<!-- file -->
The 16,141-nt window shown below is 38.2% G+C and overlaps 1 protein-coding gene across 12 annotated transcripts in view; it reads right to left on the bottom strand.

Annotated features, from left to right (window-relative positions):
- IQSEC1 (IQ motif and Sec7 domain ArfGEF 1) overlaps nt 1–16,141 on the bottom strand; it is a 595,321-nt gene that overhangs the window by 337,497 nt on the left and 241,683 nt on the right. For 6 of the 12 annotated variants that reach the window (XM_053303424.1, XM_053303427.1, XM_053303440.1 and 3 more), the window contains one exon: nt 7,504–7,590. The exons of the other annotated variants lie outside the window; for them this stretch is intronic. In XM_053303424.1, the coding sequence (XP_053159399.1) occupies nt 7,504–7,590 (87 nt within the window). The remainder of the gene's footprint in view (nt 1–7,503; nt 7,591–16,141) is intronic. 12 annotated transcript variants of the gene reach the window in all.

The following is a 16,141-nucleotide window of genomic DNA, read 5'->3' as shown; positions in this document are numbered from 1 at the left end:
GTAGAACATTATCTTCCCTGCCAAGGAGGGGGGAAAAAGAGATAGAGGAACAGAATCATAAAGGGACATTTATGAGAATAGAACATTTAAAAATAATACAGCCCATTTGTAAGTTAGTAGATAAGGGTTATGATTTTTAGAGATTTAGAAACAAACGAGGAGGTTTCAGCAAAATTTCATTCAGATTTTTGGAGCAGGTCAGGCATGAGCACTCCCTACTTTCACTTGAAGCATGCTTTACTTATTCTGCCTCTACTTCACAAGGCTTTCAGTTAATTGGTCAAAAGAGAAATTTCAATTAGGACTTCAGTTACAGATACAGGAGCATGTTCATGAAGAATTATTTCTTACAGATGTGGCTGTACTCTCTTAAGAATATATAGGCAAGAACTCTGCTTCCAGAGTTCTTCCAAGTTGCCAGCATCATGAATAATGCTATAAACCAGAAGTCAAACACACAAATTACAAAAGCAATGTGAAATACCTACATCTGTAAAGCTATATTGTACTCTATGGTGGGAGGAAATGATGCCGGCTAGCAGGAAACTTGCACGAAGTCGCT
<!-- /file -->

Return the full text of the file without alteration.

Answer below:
The 16,141-nt window shown below is 38.2% G+C and overlaps 1 protein-coding gene across 12 annotated transcripts in view; it reads right to left on the bottom strand.

Annotated features, from left to right (window-relative positions):
- IQSEC1 (IQ motif and Sec7 domain ArfGEF 1) overlaps nt 1–16,141 on the bottom strand; it is a 595,321-nt gene that overhangs the window by 337,497 nt on the left and 241,683 nt on the right. For 6 of the 12 annotated variants that reach the window (XM_053303424.1, XM_053303427.1, XM_053303440.1 and 3 more), the window contains one exon: nt 7,504–7,590. The exons of the other annotated variants lie outside the window; for them this stretch is intronic. In XM_053303424.1, the coding sequence (XP_053159399.1) occupies nt 7,504–7,590 (87 nt within the window). The remainder of the gene's footprint in view (nt 1–7,503; nt 7,591–16,141) is intronic. 12 annotated transcript variants of the gene reach the window in all.

The following is a 16,141-nucleotide window of genomic DNA, read 5'->3' as shown; positions in this document are numbered from 1 at the left end:
GTAGAACATTATCTTCCCTGCCAAGGAGGGGGGAAAAAGAGATAGAGGAACAGAATCATAAAGGGACATTTATGAGAATAGAACATTTAAAAATAATACAGCCCATTTGTAAGTTAGTAGATAAGGGTTATGATTTTTAGAGATTTAGAAACAAACGAGGAGGTTTCAGCAAAATTTCATTCAGATTTTTGGAGCAGGTCAGGCATGAGCACTCCCTACTTTCACTTGAAGCATGCTTTACTTATTCTGCCTCTACTTCACAAGGCTTTCAGTTAATTGGTCAAAAGAGAAATTTCAATTAGGACTTCAGTTACAGATACAGGAGCATGTTCATGAAGAATTATTTCTTACAGATGTGGCTGTACTCTCTTAAGAATATATAGGCAAGAACTCTGCTTCCAGAGTTCTTCCAAGTTGCCAGCATCATGAATAATGCTATAAACCAGAAGTCAAACACACAAATTACAAAAGCAATGTGAAATACCTACATCTGTAAAGCTATATTGTACTCTATGGTGGGAGGAAATGATGCCGGCTAGCAGGAAACTTGCACGAAGTCGCT